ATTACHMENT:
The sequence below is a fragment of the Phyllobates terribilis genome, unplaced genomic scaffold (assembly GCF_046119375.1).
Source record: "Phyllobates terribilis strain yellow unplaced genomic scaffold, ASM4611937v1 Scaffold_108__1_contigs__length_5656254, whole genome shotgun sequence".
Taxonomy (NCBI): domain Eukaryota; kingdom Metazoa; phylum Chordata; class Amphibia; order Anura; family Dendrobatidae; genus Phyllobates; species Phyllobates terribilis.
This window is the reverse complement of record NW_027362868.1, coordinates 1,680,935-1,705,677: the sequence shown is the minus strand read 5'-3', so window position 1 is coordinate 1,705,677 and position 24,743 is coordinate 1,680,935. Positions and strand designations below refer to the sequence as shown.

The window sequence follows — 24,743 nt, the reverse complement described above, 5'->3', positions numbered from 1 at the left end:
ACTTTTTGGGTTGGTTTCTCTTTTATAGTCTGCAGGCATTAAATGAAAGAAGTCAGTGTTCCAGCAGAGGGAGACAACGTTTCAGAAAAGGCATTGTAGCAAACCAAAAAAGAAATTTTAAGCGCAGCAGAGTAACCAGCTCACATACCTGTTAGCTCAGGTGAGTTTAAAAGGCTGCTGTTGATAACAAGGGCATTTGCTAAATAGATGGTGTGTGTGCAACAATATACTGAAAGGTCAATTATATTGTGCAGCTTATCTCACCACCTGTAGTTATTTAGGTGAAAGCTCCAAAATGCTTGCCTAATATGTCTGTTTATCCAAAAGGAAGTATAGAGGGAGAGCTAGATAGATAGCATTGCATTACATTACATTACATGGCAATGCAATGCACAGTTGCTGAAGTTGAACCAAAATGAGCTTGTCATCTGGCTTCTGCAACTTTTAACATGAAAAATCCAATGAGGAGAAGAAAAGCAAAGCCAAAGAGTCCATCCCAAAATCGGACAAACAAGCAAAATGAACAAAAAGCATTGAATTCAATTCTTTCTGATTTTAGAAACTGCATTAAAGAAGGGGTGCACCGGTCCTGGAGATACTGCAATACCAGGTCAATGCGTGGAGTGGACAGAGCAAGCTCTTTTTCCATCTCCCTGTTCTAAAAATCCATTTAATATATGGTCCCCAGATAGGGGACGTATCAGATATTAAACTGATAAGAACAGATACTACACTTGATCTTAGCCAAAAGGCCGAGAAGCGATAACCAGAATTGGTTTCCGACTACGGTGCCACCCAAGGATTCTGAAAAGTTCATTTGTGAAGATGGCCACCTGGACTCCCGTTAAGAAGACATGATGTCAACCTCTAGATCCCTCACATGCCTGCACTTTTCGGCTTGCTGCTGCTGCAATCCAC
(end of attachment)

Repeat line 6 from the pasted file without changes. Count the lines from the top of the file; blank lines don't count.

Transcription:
ACTTTTTGGGTTGGTTTCTCTTTTATAGTCTGCAGGCATTAAATGAAAGAAGTCAGTGTTCCAGCAGAGGGAGACAACGTTTCAGAAAAGGCATTGTAGCAAACCAAAAAAGAAATTTTAAGCGCAGCAGAGTAACCAGCTCACATACCTGTTAGCTCAGGTGAGTTTAAAAGGCTGCTGTTGATAACAAGGGCATTTGCTAAATAGATGGTGTGTGTGCAACAATATACTGAAAGGTCAATTATATTGTGCAGCTTATCTCACCACCTGTAGTTATTTAGGTGAAAGCTCCAAAATGCTTGCCTAATATGTCTGTTTATCCAAAAGGAAGTATAGAGGGAGAGCTAGATAGATAGCATTGCATTACATTACATTACATGGCAATGCAATGCACAGTTGCTGAAGTTGAACCAAAATGAGCTTGTCATCTGGCTTCTGCAACTTTTAACATGAAAAATCCAATGAGGAGAAGAAAAGCAAAGCCAAAGAGTCCATCCCAAAATCGGACAAACAAGCAAAATGAACAAAAAGCATTGAATTCAATTCTTTCTGATTTTAGAAACTGCATTAAAGAAGGGGTGCACCGGTCCTGGAGATACTGCAATACCAGGTCAATGCGTGGAGTGGACAGAGCAAGCTCTTTTTCCATCTCCCTGTTCTAAAAATCCATTTAATATATGGTCCCCAGATAGGGGACGTATCAGATATTAAACTGATAAGAACAGATACTACACTTGATCTTAGCCAAAAGGCCGAGAAGCGATAACCAGAATTGGTTTCCGACTACGGTGCCACCCAAGGATTCTGAAAAGTTCATTTGTGAAGATGGCCACCTGGACTCCCGTTAAGAAGACATGATGTCAACCTCTAGATCCCTCACATGCCTGCACTTTTCGGCTTGCTGCTGCTGCAATCCAC